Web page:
Kaiser Permanente Community Fund
The Kaiser Permanente Community Fund: Focusing on where health begins
The mission of the Kaiser Permanente Community Fund at the Northwest Health Foundation is to improve the health of communities throughout the Kaiser Permanente Northwest service region, with a specific focus on addressing the “upstream” factors that create or inhibit community health, also known as the social determinants of health. Since the first grant cycle in 2005, the Fund has seen a consistent increase in the number and quality of funding requests, as well as a deeper community appreciation of social determinants of health. Over the years, we have witnessed a broadened understanding of how non-medical factors influence health, and a reframing of how health is perceived and achieved in our region.
Since its launch, the Fund has considered proposals that have addressed any social determinant of health. Part of the Fund’s original rationale for this approach was to build community expertise and momentum in the field, a goal that appears to have been largely achieved. In light of this progress, the KPCF Advisors recently discussed how to achieve a greater impact with the remaining years of the Fund.
The Advisors decided that focusing funding on a few social determinants of health will allow for targeted investment and the greatest potential for social change. The three social determinants of health the KPCF Advisors have chosen— healthy beginnings and early childhood development; educational attainment; and economic opportunity — build on current community momentum, are supported by a strong evidence base, and present substantial opportunities for long-term impact. In addition, the Advisors found these three areas compelling because they reinforce each other by positively influencing different points along the life-course continuum. Advancements in each area can lead to both immediate, short-term health improvements for individuals and families, as well as healthier communities in the long term.
You can read a more in-depth analysis about how the Fund’s Advisors chose these focus areas here: Vision for a Healthier Region
The following cross-cutting values will continue to guide the work of KPCF, regardless of focus area: promoting social and racial equity; prioritizing community-driven strategies; promoting social cohesion; addressing the systemic causes of health outcomes and disparities; and strategically and appropriately applying the evidence base.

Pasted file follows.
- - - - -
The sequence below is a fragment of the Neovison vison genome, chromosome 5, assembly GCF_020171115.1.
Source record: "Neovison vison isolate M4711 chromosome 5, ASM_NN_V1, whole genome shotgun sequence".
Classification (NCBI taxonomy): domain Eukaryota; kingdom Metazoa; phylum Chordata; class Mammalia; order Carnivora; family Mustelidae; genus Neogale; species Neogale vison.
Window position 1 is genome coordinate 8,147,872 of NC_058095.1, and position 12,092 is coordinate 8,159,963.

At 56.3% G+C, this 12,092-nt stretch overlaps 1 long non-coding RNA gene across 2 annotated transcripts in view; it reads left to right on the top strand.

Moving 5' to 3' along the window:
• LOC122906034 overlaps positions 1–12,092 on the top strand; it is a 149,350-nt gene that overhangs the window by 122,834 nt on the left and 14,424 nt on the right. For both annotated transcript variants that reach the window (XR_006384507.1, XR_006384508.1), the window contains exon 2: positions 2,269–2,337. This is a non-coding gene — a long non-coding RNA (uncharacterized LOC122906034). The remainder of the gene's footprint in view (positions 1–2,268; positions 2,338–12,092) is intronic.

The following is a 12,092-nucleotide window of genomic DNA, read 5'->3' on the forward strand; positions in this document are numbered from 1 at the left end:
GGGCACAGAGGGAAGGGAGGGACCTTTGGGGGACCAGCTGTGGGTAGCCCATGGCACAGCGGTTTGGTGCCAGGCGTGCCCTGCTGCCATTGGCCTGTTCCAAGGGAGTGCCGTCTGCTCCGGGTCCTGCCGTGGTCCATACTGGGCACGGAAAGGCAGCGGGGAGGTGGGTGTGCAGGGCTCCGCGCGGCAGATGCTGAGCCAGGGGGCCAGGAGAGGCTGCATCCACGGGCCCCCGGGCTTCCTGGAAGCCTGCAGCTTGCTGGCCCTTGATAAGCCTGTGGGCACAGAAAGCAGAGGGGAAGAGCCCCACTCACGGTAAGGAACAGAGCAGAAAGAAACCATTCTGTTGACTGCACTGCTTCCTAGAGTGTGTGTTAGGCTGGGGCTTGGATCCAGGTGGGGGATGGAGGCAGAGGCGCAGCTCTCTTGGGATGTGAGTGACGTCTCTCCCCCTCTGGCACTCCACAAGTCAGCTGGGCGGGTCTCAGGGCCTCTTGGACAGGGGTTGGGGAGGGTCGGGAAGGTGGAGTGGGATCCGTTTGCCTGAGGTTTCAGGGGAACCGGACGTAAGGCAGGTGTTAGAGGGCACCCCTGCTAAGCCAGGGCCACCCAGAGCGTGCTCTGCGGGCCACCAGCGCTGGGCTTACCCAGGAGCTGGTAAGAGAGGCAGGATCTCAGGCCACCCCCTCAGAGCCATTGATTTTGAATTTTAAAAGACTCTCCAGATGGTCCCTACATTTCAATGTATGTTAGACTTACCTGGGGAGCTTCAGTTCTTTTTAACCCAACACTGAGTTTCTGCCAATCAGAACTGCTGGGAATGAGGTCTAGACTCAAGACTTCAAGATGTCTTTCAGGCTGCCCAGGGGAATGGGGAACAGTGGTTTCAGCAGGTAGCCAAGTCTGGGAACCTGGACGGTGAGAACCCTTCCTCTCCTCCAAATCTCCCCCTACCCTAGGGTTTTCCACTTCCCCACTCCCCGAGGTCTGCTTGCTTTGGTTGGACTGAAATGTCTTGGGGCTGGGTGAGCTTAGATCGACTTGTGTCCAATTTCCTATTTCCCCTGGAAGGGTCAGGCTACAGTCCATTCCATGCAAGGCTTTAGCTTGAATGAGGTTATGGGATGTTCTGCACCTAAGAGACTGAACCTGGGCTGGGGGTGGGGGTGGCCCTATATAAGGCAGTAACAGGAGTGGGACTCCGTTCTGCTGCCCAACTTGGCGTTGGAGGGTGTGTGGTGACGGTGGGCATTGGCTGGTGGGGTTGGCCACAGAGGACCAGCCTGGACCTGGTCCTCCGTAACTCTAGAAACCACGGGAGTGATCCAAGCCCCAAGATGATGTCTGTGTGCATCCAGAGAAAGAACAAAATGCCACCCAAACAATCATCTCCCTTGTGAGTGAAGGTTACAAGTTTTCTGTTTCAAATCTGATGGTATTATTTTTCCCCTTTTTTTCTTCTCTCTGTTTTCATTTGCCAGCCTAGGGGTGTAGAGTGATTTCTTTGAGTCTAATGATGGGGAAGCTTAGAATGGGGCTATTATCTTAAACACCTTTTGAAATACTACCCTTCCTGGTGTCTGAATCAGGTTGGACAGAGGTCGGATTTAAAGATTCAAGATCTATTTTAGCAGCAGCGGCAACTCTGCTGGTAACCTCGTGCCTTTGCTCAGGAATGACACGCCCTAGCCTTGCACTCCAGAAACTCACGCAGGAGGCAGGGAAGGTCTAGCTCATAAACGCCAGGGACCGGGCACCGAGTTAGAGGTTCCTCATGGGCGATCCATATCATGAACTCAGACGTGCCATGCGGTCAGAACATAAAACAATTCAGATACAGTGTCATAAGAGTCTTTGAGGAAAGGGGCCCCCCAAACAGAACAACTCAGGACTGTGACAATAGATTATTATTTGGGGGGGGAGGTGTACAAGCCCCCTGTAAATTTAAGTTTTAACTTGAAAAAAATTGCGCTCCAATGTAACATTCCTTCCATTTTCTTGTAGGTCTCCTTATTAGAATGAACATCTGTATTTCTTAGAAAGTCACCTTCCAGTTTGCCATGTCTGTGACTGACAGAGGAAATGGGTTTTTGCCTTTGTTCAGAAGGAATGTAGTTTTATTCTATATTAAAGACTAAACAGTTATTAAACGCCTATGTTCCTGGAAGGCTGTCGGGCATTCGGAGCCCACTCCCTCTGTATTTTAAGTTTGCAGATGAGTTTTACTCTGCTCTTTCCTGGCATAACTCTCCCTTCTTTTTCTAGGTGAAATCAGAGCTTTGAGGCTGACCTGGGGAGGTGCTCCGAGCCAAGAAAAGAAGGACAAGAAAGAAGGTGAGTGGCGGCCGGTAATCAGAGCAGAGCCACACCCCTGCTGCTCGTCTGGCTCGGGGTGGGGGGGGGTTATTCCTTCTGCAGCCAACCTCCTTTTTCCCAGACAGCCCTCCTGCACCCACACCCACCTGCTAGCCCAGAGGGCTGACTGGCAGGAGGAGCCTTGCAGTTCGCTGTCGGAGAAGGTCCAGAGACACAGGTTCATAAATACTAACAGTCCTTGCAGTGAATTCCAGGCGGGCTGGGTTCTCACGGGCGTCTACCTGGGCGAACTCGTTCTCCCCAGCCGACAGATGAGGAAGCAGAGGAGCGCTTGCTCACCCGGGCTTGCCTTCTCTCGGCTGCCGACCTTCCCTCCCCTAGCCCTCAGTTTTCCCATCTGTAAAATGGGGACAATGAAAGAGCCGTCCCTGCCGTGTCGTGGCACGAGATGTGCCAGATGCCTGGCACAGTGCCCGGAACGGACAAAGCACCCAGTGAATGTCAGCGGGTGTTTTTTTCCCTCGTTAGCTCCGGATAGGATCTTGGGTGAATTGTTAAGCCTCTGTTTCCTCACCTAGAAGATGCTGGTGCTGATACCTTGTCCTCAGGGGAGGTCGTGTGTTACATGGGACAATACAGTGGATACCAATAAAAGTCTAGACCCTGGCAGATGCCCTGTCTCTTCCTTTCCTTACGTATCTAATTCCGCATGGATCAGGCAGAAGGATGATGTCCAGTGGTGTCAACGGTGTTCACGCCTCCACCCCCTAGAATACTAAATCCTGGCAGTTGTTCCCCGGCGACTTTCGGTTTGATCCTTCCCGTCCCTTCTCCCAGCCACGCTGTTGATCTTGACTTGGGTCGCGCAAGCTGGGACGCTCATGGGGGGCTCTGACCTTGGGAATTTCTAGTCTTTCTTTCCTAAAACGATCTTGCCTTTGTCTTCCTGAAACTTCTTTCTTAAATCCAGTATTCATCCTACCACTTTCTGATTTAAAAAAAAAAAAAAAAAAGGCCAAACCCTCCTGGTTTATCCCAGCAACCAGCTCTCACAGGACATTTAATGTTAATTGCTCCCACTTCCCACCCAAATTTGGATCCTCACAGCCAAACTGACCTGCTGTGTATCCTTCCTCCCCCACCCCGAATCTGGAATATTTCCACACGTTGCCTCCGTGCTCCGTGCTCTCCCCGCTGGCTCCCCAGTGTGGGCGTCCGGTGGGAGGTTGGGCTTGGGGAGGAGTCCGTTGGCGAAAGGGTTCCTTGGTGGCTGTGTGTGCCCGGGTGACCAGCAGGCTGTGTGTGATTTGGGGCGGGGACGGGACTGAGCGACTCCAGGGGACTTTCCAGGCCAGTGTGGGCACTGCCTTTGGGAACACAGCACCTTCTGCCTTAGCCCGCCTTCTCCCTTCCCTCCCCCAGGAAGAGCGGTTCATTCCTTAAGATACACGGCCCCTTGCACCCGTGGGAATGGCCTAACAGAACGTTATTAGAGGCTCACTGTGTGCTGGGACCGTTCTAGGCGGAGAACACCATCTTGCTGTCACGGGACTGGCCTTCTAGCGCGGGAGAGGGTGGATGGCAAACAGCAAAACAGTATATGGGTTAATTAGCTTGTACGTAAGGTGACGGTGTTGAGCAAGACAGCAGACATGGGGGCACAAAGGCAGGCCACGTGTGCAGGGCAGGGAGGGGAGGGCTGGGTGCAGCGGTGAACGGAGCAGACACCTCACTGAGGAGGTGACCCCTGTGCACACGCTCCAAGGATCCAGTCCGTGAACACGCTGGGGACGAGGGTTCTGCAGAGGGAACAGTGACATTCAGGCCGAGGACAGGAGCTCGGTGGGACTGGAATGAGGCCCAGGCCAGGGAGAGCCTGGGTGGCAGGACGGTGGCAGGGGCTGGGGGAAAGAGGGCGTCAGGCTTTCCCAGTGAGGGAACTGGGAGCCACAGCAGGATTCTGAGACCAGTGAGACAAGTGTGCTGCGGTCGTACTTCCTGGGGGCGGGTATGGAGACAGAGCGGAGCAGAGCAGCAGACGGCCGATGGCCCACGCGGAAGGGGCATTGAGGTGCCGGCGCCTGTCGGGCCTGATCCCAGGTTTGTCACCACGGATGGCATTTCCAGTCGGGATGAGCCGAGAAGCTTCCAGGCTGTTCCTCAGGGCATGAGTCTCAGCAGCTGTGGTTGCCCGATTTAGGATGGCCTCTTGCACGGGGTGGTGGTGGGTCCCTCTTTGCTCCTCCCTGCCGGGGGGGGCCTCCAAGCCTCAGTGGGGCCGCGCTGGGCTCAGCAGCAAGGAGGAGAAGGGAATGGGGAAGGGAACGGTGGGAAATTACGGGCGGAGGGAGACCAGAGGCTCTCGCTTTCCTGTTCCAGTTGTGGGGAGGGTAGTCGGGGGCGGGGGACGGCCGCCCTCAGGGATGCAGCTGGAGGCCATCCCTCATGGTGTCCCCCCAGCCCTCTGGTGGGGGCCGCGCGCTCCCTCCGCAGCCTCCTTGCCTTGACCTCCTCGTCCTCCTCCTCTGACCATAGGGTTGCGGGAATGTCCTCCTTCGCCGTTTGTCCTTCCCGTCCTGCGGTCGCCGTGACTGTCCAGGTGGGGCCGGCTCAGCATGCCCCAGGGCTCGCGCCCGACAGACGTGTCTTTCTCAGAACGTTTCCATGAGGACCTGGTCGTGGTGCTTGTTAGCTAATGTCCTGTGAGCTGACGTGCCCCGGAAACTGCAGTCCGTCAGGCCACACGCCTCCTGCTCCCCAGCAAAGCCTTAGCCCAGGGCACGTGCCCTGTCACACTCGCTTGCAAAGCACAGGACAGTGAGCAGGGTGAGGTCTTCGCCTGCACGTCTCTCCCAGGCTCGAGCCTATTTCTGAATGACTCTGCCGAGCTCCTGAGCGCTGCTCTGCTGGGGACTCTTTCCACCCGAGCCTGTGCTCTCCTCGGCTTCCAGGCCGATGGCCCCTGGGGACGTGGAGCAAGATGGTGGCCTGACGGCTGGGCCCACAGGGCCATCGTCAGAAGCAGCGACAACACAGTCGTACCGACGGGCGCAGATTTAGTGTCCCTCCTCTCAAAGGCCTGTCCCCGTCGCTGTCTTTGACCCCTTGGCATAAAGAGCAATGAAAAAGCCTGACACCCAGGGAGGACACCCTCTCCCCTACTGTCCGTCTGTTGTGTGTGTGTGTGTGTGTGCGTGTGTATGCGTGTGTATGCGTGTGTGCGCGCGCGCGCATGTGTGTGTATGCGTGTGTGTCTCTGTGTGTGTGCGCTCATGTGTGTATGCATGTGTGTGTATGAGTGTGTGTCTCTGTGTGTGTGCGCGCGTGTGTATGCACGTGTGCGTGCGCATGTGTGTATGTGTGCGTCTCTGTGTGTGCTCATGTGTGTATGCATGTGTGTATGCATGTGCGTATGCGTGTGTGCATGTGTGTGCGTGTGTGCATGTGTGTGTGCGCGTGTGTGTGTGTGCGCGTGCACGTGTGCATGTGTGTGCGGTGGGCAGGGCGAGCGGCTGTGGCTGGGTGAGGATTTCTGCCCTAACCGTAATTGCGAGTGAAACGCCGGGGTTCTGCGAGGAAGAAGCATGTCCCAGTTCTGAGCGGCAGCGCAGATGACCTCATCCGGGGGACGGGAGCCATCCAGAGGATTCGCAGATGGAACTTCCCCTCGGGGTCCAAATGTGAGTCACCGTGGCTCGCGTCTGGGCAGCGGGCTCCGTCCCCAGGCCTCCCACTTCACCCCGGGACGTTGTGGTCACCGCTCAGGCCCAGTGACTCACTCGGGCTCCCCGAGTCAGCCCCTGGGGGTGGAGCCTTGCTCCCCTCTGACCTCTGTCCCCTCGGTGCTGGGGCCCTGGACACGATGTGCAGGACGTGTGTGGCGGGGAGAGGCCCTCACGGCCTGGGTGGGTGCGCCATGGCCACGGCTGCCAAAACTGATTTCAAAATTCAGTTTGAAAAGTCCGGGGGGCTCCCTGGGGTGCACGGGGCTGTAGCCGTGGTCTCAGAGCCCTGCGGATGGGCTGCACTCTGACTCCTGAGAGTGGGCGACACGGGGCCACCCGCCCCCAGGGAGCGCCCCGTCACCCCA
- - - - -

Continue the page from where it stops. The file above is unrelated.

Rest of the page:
Healthy Beginnings and Early Childhood Development: Research has long established the critical role that the first few years of a child’s life play in their lifelong health, as well as their educational, economic and social success. Several KPCF grantees have focused their efforts on expanding access to quality early childhood development programs in order to set children on a positive life course. The prevention of Adverse Childhood Experiences (ACEs) is also included in this focus area. The groundbreaking 1997 ACEs Study revealed the associations between childhood trauma and its effects on health and well-being later in life. Finally, recent scientific findings reveal that we may need to be focusing even earlier: chronic mal-nutrition, stress and exposure to environmental toxins before pregnancy, during fetal development and during infancy significantly increase the likelihood of poor health outcomes for both mothers and future generations.
Educational Attainment: Few factors influence health more than educational attainment. For example, Americans with a college degree can expect to live nearly six years longer - with better overall health - than those who do not graduate from high school. Educational attainment rates vary greatly by race, ethnicity and socio-economic status in our region, and a number of our grantees are working to close these gaps and create better outcomes for all students.
Economic Opportunity: A healthy region requires a healthy economy. Access to stable, family-wage jobs has been shown to positively affect health, while a dearth of such opportunities compromises health. Our prolonged economic slump has revealed the limits of traditional top-down economic development strategies, which often leave behind those who could most benefit from more intentional efforts. Several KPCF grantees have created opportunities for economic advancement using more targeted, community-driven approaches, with encouraging results.